Should small business owners care what the Supreme Court does?
Supposedly, 40 percent of the court's cases directly impact business owners.
There was a host of rulings during the 2007-2008 session that could impact entrepreneurs both positively and negatively -- everything from rulings on union organizing to taxes.
So how did things play out for all of you this session?
Elizabeth Milito, senior executive counsel for the Small Business Legal Center at the National Federation of Independent Business (NFIB) offers a great overview of the decisions, and she gives the court's record a mixed review:
Under the "victory" column:
--Employers scored an important victory in Chamber vs. Brown when the court rejected California's attempt to restrict employers' communication with employees during a union drive. This decision allows California's small business owners the rights provided to them under the National Labor Relations Act, and it serves as a warning to other state legislatures considering regulating employers' speech.
--In Sprint vs. Mendelsohn, the court ruled that courts are not required to admit "me-too" evidence (testimony by non-parties) in employment law discrimination cases. If trial courts were required to admit "me-too" evidence, then in every employment discrimination case an employer would face litigating not only the decision being challenged, but also the circumstances of every termination or any other adverse employment action taken against each of the "me-too" witnesses.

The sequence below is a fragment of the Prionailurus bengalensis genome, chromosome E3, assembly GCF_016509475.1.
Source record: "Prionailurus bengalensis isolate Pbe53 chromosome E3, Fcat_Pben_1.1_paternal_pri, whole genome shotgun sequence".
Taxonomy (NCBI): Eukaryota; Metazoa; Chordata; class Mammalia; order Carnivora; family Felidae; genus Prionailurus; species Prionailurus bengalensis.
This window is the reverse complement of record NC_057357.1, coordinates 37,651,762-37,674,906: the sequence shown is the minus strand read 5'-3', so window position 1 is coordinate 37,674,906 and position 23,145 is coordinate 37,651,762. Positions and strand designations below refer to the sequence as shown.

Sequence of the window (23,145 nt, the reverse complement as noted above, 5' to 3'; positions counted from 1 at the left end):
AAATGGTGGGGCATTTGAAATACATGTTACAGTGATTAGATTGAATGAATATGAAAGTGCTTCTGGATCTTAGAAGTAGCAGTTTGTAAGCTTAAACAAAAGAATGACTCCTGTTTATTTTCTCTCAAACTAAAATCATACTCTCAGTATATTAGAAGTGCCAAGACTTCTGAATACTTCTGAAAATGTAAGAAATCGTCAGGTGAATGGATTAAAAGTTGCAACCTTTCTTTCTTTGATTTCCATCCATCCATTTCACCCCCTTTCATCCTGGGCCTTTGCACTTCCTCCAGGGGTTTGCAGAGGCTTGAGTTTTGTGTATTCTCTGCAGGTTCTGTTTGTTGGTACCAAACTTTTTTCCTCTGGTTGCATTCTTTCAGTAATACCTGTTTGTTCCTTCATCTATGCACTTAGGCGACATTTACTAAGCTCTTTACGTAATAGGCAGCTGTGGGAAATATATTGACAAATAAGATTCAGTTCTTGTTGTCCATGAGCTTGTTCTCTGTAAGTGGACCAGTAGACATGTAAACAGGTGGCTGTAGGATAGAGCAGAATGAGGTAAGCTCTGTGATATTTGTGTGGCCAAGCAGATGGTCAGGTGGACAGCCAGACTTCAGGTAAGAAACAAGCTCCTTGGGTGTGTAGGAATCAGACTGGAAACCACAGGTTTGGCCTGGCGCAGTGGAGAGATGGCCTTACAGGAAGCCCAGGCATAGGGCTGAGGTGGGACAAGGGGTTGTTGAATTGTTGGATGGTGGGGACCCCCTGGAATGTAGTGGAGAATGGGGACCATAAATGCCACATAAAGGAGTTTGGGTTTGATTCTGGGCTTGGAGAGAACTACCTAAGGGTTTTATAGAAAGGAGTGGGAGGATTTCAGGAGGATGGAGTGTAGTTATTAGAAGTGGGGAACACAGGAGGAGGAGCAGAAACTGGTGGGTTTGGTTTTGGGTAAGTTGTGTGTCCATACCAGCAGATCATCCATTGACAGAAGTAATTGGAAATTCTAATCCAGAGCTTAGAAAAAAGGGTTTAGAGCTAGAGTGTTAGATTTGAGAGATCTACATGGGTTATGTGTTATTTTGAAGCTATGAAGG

Under the "failure" column:
--The court's 7-1 ruling in Meacham vs. Knolls will make it easier for workers to pursue age discrimination lawsuits. The court determined that when older workers are disproportionately impacted by employment decisions the employer bears the burden of showing that reasons other than age discrimination were responsible for the outcome.
--In Federal Express Corp. vs. Holowecki the court sided with employees who had argued that the filing of a simple intake questionnaire is tantamount to filing a discrimination charge. This decision may allow certain informal filings to be recognized as a charge for discrimination purposes.
--In the non-employment arena, two of court's business decisions are particularly disappointing for small business. The court's decision in Hall Street Associates vs. Mattel will preclude parties from contracting for expanded judicial review of arbitration decisions under the Federal Arbitration Act. NFIB's brief argued that allowing parties the right to contract for expanded judicial review would have made arbitration a more attractive option for small business owners.
--In a critical tax matter, U.S. vs. Clintwood Elkhood Mining, the court sided with the Internal Revenue Service and ruled that taxpayers have just three years to file a claim for a refund of an unconstitutional tax assessment. The NFIB had argued that taxpayers are entitled to six years under another federal law.
As you can tell, many of the decisions were weighted against businesses. Do any of you believe these cases will impact your business? If so, how?
The NFIB thinks they will, and the group plans to keep fighting in order to show "how important it is for the justices on the Supreme Court to understand how their decisions will impact small businesses," Milito said.